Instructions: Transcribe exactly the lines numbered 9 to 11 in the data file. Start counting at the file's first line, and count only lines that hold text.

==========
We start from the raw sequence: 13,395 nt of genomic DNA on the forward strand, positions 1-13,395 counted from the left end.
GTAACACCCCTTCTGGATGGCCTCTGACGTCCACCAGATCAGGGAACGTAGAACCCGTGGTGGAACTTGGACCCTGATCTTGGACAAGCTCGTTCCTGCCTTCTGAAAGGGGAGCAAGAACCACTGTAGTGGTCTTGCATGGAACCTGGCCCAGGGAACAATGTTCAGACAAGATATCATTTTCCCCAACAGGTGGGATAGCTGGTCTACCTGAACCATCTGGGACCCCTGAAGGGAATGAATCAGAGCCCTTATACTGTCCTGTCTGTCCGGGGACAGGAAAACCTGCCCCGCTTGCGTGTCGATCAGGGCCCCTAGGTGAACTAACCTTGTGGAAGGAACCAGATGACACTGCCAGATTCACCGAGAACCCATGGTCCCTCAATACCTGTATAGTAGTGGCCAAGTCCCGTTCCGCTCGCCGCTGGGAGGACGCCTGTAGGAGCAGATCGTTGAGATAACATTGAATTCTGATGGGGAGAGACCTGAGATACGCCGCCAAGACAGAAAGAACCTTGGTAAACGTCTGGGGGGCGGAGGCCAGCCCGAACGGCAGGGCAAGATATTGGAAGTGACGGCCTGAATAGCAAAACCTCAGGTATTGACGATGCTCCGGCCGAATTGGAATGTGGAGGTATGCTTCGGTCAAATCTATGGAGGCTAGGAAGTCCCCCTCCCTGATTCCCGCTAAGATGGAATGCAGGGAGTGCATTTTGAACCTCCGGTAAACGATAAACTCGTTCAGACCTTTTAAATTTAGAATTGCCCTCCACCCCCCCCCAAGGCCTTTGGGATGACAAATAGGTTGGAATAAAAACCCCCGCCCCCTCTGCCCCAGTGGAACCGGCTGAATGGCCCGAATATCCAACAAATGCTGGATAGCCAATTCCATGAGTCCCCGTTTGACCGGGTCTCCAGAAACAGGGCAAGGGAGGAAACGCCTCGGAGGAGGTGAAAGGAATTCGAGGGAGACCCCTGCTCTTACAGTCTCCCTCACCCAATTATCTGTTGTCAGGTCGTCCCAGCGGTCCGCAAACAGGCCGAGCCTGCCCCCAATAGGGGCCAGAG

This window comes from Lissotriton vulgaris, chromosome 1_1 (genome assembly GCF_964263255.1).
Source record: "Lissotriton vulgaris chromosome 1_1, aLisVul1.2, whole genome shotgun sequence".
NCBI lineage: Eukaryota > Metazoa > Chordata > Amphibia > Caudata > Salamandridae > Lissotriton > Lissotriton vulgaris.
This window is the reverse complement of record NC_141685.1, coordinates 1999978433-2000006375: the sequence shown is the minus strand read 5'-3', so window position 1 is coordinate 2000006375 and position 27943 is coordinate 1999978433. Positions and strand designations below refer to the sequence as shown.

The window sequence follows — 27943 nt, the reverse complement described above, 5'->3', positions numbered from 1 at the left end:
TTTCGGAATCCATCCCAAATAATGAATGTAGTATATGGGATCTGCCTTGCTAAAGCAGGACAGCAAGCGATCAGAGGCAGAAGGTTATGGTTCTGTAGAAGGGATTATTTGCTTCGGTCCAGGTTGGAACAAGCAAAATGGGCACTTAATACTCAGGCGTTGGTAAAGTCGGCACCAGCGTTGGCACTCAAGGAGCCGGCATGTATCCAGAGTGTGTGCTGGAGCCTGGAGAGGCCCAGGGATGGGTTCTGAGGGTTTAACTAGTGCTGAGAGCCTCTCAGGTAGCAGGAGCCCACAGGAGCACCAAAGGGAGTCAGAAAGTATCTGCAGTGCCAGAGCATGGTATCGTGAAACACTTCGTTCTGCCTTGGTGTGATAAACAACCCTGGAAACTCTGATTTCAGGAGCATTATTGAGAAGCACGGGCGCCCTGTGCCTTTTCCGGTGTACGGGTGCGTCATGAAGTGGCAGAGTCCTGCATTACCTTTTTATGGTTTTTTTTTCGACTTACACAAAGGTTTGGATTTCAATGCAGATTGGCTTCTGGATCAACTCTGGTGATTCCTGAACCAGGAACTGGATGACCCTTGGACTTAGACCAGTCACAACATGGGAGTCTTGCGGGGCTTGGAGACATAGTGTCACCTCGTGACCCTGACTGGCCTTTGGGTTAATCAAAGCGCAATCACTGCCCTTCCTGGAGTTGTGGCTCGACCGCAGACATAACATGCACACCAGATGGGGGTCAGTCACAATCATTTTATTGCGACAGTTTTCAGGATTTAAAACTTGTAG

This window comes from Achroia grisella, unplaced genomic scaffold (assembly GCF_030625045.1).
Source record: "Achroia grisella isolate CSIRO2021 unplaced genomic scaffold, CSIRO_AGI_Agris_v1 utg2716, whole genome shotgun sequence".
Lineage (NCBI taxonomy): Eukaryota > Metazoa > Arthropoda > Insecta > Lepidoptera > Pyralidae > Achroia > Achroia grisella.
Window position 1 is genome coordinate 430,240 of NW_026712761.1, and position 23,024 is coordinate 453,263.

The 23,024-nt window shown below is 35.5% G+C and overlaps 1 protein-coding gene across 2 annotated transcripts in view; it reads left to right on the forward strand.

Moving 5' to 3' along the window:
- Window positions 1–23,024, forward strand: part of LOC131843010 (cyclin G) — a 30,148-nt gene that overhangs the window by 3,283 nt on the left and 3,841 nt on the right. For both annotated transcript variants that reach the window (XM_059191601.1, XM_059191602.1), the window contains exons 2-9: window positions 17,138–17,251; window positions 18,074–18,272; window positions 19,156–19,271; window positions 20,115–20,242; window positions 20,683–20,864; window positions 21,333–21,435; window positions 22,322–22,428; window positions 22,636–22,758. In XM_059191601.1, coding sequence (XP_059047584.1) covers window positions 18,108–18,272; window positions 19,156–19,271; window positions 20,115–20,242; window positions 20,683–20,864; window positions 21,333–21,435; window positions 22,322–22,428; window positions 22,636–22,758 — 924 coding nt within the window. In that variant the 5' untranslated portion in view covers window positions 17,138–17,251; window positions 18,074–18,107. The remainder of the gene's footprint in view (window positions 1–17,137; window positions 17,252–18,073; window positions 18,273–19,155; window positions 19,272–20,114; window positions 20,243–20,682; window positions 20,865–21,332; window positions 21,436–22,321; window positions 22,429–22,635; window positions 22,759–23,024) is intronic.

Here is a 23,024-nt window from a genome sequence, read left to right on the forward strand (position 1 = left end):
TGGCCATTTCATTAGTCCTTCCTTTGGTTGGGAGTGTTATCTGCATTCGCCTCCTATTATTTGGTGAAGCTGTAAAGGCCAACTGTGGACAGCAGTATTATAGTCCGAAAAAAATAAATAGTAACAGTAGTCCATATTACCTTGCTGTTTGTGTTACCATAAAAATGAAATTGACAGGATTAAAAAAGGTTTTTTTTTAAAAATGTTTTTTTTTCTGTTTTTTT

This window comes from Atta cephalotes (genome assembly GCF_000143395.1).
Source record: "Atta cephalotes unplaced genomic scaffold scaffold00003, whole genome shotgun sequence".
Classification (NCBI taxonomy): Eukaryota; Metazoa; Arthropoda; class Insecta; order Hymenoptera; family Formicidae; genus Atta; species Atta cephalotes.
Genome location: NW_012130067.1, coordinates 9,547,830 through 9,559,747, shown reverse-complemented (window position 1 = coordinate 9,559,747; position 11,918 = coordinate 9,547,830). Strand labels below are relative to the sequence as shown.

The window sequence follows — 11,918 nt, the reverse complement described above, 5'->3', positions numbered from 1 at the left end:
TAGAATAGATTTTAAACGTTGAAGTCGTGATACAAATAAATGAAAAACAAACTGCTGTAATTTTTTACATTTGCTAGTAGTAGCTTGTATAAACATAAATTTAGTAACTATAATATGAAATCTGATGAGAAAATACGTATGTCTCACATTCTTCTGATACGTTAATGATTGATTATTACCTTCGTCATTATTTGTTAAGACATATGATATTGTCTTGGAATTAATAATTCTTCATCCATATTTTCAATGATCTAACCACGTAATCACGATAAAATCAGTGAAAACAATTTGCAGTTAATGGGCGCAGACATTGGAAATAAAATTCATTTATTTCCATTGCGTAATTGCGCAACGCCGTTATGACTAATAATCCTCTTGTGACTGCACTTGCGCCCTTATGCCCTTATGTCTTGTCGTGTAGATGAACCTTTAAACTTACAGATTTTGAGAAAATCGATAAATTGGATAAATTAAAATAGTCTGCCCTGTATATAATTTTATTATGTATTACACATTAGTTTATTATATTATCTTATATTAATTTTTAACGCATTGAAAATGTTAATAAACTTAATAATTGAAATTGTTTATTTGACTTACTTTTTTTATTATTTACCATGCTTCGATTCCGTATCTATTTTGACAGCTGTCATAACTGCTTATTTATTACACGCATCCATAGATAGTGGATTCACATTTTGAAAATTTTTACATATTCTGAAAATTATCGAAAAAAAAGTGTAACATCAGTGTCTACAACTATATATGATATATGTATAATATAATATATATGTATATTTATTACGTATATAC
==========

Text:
This window comes from Achroia grisella, unplaced genomic scaffold (assembly GCF_030625045.1).
Source record: "Achroia grisella isolate CSIRO2021 unplaced genomic scaffold, CSIRO_AGI_Agris_v1 utg2716, whole genome shotgun sequence".
Lineage (NCBI taxonomy): Eukaryota > Metazoa > Arthropoda > Insecta > Lepidoptera > Pyralidae > Achroia > Achroia grisella.